So many ways to spread the joy of reading

Yesterday a fellow blogger introduced her readers to I Read Canadian Day.  Thanks, Debra.  I was a bit taken aback that I hadn’t heard of this special day before, but in looking it up I see that this is only the second year of its existence, so I forgive myself.  I had also recently discovered, thanks to a come-on for a library donation from my alma mater, that Valentine’s Day is also Library Lovers Day.  So many days, so many great ways to celebrate reading.  So, as my act of kindness to my readers – since yesterday was also Random Acts of Kindness Day (although every day is a good day for a random act of kindness) – I’m going to remind everyone of the immense joy to be had from reading.  And that you can read for free with your library card!

In exploring further, I’ve discovered that there are many days reserved for celebrating reading and literacy throughout the year.  Here’s one list, undoubtedly incomplete:

  • January is National Book Month
  • Third full week in January is National Book Week
  • January 27 – Family Literacy Day
  • Last full week in January is Celebrity Read a Book Week
  • February 17 – I Read Canadian Day
  • February 23 – Printed Book Day
  • March is National Reading Month
  • March 2 – National Read Across America Day
  • March 2 – Unesco World Book Day
  • March 2 – UK World Book Day
  • March 28 – Children’s Picture Book Day
  • April 2 – International Children’s Book Day
  • April 6 – New Brunswick Adult Literacy Day
  • April 16 – Book-of-the-Month Club Birthday
  • April 22 – Instant Book Day
  • April 23 – World Book Day
  • April 3 through May 6 – Children’s Book Week
  • June is AudioBook Month
  • September is National Literacy Month
  • September is when the annual 2 day National Book Festival is held
  • American Library Association (ALA) Banned Book Week is the last week of September
  • October is National Book Month per National Book Foundation
  • October is National Information Literacy Awareness Month
  • First full week in October is Great Books Week
  • December is Read a New Book Month

As a lifelong lover of books, I applaud any event that encourages people – especially young people – to pick up a book of their choosing and start reading.  Reading has certainly been a hugely important source of release for many, many housebound people during this past year of the pandemic.  The only sad thing is that I’m pretty sure many of us have never heard of most of these special days.  They need far more promotion.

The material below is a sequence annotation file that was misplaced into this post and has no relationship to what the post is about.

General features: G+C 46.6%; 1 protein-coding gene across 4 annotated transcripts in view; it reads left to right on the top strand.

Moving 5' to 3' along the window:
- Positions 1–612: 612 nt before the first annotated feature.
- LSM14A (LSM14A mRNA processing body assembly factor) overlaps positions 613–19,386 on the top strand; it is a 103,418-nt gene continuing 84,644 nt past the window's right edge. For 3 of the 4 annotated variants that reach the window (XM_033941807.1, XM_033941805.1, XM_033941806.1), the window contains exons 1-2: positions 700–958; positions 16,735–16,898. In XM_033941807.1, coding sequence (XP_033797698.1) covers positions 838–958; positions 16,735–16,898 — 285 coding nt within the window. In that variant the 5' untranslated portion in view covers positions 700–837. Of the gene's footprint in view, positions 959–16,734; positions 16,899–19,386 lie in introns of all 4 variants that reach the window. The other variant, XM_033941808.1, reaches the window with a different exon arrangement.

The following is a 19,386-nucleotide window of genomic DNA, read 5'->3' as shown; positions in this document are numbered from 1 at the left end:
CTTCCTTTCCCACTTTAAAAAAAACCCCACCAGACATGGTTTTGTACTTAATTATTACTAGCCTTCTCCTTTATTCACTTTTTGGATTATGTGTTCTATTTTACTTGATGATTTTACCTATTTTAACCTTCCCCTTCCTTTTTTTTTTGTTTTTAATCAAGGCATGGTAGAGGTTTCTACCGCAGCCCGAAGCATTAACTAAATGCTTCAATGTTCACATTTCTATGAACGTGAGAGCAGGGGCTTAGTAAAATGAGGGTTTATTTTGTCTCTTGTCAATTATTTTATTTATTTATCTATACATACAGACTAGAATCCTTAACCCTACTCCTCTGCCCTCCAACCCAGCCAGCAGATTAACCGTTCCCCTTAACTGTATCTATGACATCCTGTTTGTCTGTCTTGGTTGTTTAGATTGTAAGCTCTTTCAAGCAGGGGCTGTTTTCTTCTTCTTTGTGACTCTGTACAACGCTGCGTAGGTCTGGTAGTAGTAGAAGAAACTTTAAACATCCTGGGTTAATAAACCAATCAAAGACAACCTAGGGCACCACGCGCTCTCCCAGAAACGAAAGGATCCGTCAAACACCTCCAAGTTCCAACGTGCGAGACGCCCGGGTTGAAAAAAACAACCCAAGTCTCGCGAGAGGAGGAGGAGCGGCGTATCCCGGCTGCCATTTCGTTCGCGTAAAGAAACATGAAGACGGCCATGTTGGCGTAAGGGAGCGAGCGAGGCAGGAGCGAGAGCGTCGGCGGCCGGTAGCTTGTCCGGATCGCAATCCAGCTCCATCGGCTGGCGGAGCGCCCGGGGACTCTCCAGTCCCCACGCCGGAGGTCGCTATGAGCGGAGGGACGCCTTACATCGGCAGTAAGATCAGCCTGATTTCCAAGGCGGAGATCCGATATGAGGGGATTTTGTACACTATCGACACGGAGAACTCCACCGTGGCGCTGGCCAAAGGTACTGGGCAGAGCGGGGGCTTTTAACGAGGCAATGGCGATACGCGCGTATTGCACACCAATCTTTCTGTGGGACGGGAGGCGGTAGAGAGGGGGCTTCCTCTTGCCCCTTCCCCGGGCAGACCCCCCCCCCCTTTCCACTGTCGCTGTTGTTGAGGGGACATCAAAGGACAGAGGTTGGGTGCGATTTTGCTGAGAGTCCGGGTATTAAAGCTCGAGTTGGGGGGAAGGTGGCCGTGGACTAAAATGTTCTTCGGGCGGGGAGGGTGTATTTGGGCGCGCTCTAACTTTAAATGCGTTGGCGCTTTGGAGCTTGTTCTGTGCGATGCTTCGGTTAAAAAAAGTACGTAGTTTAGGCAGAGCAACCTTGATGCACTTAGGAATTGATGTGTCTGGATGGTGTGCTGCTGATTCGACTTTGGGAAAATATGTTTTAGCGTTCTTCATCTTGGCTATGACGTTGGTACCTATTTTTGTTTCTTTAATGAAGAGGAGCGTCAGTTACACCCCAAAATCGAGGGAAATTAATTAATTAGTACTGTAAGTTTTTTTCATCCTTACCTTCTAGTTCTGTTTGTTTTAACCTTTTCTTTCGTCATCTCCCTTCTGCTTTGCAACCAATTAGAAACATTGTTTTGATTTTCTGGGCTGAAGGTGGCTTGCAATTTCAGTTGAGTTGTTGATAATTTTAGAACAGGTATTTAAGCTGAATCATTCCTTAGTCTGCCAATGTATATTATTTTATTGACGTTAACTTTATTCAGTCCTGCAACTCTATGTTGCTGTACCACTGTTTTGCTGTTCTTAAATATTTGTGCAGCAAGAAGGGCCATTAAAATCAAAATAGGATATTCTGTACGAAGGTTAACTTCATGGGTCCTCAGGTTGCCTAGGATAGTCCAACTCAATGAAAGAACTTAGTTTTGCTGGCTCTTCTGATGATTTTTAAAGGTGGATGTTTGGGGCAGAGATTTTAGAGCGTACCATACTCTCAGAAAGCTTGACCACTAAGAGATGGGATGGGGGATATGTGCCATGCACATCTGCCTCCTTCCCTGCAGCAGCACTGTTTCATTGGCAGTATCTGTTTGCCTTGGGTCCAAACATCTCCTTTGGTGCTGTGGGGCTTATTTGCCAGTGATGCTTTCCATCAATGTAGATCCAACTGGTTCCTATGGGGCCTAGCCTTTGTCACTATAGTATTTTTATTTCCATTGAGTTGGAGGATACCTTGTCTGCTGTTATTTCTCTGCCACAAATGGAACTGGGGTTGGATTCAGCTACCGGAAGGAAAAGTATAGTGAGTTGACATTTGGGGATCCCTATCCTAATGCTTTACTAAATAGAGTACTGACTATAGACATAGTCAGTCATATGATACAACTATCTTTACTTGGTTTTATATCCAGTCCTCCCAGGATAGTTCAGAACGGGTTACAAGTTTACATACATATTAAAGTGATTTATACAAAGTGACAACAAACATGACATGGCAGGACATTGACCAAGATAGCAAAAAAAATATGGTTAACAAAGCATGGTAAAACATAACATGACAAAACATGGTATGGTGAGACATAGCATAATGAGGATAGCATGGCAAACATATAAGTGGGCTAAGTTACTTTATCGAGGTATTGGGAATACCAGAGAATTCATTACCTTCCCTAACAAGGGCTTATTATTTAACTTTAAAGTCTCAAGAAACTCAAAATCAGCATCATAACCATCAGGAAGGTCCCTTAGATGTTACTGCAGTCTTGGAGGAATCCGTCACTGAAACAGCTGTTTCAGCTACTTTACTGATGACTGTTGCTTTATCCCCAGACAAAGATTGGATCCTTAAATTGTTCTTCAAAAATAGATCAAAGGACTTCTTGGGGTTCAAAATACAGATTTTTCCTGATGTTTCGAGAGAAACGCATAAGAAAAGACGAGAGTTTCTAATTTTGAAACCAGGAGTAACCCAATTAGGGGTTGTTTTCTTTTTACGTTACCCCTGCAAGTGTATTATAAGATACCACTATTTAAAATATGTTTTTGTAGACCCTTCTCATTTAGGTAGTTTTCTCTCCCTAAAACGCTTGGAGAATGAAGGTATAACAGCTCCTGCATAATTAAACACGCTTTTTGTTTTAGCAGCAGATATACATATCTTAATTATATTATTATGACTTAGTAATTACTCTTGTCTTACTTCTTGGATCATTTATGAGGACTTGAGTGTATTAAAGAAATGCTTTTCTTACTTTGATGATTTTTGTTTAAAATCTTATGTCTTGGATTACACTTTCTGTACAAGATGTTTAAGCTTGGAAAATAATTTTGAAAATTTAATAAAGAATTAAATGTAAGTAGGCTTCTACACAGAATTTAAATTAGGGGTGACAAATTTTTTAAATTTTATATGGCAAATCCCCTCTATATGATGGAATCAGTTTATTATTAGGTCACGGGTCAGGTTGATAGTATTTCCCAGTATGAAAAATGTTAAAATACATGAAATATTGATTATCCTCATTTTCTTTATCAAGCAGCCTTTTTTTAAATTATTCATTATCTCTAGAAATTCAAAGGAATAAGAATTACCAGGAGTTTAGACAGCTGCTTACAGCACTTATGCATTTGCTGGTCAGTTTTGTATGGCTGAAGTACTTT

And now to do my part for yesterday’s special day – I Read Canadian Day.  According to the I Read Canadian website:

I READ CANADIAN DAY is a national day of celebration of Canadian books for young people. This is a day dedicated to ‘reading Canadian’ and will empower families, schools, libraries and organizations to host local activities and events within the week. …

GOAL: The purpose of this event is to raise awareness of Canadian books and celebrate the richness, diversity and breadth of Canadian literature.

I’m not sure how successful this movement has been so far, but what a great goal. I happen to one of the long-time converted; I always look for books by Canadian authors first, especially female Canadian authors.  And that holds for children’s authors as well … even my Robby Robins stories, which you can read to your kids for free from my blog link!

I’ll start you off with a list of some of my favourite books by Canadian authors, and you can let me know who you’d add to the list.  A belated happy I Read Canadian Day to everyone!

Children’s books:

  • All books by Dennis Lee
  • All books by Robert Munsch
  • All books by Sheree Fitch
  • Jacob Two-Two Meets the Hooded Fang, by Mordecai Richler
  • All books by Gordon Korman
  • The Myrtle the Purple Turtle books, by Cynthia Reyes and Lauren Reyes-Grange
  • Anne of Green Gables, by Lucy Maude Montgomery
  • The Hockey Sweater, by Roch Carrier
  • And, of course, the enchanting Robin Robins series!  (I can send you a pdf file for printing them out if you’re interested.)

Adult reading:

  • The Handmaid’s Tale, by Margaret Atwood
  • Water for Elephants, by Sara Gruen
  • A Complicated Kindness, by Miriam Toews
  • All My Puny Sorrow, By Miriam Toews
  • All of Louise Penny’s Inspector Gamache mysteries
  • The Bishop’s Man and The Wake, by Linden MacIntyre
  • The Cellist of Sarajevo, by Steve Galloway
  • All of Alice Munro’s novels
  • All of Carol Shields’ novels
  • Life of Pi and Beatrice and Virgil, by Yann Martel
  • The Stone Angel, by Margaret Laurence, actually, any of her novels
  • All books by Thomas King
  • Three Day Road and Through Black Spruce, by Joseph Boyden
  • Room, by Emma Donoghue